Jacqueline decided to join the RIDE Council to give others a glimpse of how being a minority affects how people are treated with autoimmune diseases. For example, she was told by her second neurologist "Asians don't get MS/ it must be your other half.” She heard many similar remarks from professionals and residents yet none were able to explain the 80-100 brain lesions she had. Her third neurologist blamed it on child abuse or sports accidents but refused to see her because she was not vaccinated.

Jacqueline’s hobbies are reading and playing with her Newfoundland puppy. She helps Jacqueline see life with humor and urges her to always keep her compassion regardless of how the world is. Jacqueline is often alone because her fatigue has worsened and pain has spread to her spine. Nevertheless, she loves to write and help others through her work by encouraging them not to isolate. If it were not for her puppy and son, she notes, “I wouldn't really have the motivation to fight.”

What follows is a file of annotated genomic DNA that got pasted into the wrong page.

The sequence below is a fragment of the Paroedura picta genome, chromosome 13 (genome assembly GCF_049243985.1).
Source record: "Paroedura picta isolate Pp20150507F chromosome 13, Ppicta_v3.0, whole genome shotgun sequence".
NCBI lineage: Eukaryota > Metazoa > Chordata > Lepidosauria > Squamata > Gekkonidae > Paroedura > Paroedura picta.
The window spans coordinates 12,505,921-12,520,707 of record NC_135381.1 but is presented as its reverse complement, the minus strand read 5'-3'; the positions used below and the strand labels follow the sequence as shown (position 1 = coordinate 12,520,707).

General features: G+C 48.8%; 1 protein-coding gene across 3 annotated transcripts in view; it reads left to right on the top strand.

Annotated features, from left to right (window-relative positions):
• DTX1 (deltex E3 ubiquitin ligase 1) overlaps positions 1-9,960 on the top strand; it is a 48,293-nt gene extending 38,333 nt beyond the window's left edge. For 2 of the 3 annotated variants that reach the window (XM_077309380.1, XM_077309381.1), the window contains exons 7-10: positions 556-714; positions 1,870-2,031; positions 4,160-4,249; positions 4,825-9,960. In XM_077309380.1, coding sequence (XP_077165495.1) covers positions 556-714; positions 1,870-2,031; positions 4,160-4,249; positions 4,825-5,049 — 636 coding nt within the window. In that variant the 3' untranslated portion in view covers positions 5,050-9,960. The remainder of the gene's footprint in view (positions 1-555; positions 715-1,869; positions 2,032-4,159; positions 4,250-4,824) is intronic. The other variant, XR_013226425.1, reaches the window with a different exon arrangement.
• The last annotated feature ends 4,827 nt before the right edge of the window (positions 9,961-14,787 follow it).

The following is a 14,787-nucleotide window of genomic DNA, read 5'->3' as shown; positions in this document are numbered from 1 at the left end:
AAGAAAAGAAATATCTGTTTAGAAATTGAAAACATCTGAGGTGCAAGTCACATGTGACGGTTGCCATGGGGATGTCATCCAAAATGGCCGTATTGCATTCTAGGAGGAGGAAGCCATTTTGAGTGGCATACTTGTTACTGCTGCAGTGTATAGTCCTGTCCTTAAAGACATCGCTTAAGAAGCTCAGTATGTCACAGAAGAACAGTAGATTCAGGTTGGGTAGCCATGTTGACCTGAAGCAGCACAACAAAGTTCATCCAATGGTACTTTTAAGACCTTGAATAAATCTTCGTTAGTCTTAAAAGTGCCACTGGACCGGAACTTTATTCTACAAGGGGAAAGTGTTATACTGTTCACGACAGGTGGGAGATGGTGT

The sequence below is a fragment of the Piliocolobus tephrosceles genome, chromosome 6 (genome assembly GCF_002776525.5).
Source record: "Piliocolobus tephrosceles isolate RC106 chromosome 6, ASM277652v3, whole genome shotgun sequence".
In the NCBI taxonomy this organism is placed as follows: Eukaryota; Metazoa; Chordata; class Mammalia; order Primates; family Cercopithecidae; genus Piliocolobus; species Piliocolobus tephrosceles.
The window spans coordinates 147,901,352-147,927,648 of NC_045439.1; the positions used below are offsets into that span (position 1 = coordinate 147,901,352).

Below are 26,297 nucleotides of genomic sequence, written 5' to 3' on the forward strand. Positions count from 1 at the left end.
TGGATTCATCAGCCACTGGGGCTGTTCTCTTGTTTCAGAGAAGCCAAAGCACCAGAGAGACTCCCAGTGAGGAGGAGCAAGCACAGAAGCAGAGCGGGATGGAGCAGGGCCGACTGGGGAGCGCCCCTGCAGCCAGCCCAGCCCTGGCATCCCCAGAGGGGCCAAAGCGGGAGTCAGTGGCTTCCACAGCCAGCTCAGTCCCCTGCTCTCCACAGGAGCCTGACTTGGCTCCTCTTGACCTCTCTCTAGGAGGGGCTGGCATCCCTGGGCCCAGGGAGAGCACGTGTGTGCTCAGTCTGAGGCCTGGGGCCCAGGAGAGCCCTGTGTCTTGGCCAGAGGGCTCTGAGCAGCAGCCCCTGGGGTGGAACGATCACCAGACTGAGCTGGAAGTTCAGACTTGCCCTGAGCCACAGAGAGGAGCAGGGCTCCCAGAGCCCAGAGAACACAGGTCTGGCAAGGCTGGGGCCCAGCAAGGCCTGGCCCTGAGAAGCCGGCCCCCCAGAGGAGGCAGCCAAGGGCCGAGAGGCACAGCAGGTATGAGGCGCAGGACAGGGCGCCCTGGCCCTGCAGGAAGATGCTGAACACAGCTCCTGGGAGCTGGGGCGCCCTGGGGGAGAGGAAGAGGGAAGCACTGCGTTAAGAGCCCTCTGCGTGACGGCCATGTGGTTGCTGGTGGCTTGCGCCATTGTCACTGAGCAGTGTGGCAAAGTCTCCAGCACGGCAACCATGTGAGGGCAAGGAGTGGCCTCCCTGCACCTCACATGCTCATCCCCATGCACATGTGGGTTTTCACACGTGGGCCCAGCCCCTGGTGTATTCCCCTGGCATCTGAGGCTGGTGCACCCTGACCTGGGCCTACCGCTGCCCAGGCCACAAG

Jacqueline is interested in ancient healing practices & how genetics play a role in our food choices when it comes to avoiding flares. She also collects fairy tale books and loves mythology. She is a huge fan of Penny Dreadful the first seasons, Peaky Blinders, and Dexter, and loves to diagnose the patients coming in while watching The Good Doctor, House or Chicago MD. She has also volunteered as a medical missionary in Malaysia, Cambodia and the Philippines.


James Allen Stanley

James, who is now retired due to disability, was a Computer/Network Engineer for 30+ years. His work gave him the opportunity to travel to many places across the globe. He is currently on his 12th year since being diagnosed with MS, and feels that all-in-all, he has managed it well despite challenges including heart issues that have truly made things more difficult. James has a Service Dog who is a Bull Mastiff and is large enough to help with balance if needed. She is mellow but can be protective when necessary.